Now, let’s fast forward a few years… The relationship with the stoneware is going well, I haven’t had to replace a stoneware in a while. The Stoneware has continued to hold a prominent place in my busy kitchen until recently. We have moved into a new season of life as we have continued to walk in the Mitzvot of Adonai. We have been re-evaluating our level of Kashrut. (I recommend the book Biblically Kosher a Messianic Jewish Perspective on Kashrut by Aaron Eby- FFOZ)For the past year or so we have “separated” meat and dairy in our diets. This has been a beautiful reminder for us of what is life and death, and never to mix them. It has been a way to worship our L-rd with what we eat. However, as with many things in Hebraic thought one answer will bring several questions. If we are not to cook meat with milk does it make sense to cook meat and milk separately in the same pan? What about the same STONEWARE?!?!? Yikes! Because I have already explained the properties and attributes of the stoneware we see that this would certainly not be permissible. One example in the Torah of Koshering and a cooking vessel taking on the status of the food whose taste it has absorbed is in the parsha TZAV.
Specifically Leviticus 6:20-23 in the Hebrew text.
Lev 6:27 Whatever touches its flesh shall be holy, and when any of its blood is splashed on a garment, you shall wash that on which it was splashed in a holy place. 28 And the earthenware vessel in which it is boiled shall be broken. But if it is boiled in a bronze vessel, that shall be scoured and rinsed in water. 29 Every male among the priests may eat of it; it is most holy.30 But no sin offering shall be eaten from which any blood is brought into the tent of meeting to make atonement in the Holy Place; it shall be burned up with fire.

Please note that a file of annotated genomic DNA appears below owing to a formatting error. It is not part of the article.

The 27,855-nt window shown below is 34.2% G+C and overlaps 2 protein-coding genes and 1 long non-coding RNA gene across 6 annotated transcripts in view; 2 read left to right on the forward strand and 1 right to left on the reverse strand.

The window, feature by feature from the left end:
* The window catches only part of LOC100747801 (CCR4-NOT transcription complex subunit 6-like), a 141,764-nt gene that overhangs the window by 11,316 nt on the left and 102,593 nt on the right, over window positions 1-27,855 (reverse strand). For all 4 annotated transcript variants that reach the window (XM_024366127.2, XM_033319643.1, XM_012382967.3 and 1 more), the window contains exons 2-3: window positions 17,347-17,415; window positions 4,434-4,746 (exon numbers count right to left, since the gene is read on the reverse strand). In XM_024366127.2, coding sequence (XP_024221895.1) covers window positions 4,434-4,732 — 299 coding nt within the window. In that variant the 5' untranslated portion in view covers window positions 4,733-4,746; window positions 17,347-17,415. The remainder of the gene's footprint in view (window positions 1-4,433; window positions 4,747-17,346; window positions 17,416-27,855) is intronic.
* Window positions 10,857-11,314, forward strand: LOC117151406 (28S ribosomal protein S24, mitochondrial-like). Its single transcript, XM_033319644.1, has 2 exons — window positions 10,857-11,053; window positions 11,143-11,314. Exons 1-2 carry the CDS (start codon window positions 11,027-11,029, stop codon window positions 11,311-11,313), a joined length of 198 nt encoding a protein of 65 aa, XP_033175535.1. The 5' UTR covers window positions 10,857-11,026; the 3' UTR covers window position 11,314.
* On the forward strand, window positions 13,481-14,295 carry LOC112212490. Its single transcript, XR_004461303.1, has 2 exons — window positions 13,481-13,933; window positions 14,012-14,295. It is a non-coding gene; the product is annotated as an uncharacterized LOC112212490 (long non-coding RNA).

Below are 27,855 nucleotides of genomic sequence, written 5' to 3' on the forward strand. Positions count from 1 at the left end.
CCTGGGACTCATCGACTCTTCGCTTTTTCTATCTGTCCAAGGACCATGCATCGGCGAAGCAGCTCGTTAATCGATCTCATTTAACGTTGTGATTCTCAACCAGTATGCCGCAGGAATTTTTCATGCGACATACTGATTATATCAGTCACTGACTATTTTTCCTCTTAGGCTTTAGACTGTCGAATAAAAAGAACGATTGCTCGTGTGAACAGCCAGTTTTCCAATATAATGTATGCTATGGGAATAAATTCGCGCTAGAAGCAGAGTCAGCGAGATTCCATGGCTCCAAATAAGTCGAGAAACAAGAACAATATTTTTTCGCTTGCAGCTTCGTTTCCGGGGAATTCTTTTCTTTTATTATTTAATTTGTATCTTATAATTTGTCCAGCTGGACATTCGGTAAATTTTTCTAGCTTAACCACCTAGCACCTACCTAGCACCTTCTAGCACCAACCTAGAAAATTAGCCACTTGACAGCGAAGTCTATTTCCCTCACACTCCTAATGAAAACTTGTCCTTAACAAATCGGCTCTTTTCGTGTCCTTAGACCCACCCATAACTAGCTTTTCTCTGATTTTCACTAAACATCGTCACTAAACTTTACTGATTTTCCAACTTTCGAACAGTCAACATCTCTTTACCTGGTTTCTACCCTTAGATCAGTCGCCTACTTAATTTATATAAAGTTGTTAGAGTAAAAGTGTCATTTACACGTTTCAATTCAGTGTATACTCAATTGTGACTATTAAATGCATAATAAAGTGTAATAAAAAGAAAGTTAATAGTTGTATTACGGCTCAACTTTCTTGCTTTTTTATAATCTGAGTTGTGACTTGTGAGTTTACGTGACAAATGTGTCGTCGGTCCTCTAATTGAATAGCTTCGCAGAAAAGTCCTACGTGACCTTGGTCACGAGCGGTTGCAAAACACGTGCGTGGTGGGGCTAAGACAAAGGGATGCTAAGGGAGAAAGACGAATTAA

Now I do realize that scripture is particularly addressing the issue of Holy foods in temple service. However it does address the issue of koshering or not being able to kosher earthenware (stoneware). Upon further research of how to kosher a kitchen I did find that there were a couple of different options to Kosher my stoneware that were permitted. From what I understand (and I’m new at this, may I remind you) to Kosher an earthenware it must be brought back to its original state. This can be obtained by burying it in the earth for a year, returned to the kiln to be re-fired, or lastly broken and replaced. The first option was to long and a little weird for me, the last one a little to costly, I found a variation of the middle option. The stoneware could be set in a self cleaning oven to be re-fired and brought back to a pure state. I was intrigued. I set my well seasoned stoneware in the oven for the long process that it would go through. I had read that because of the extreme heat and the prolonged time at that heat it may be possible that I would lose the stoneware anyway because it may break, but I thought it was worth a try. To my amazement in the morning my dark, stained, and well seasoned stoneware was white. I had recently purchased a new piece that has not been used yet and compared the two. I was impressed. Do you see the parallel yet? Only He can make us white as snow.
“Come now, let us reason together, says the Lord:
though your sins are like scarlet,
they shall be as white as snow;
though they are red like crimson,
they shall become like wool.
Through this process I have learned that I am the earthen vessel. I am purified by fire. Sometimes I must be broken so the master can reshape me for His purposes. I was convicted as I was “labeling” my cooking vessels for its permitted use, that everything I put into my life should reflect, the use HaShem has intended for me. I just wanted to share my experiences with you and encourage you in walking in His ways.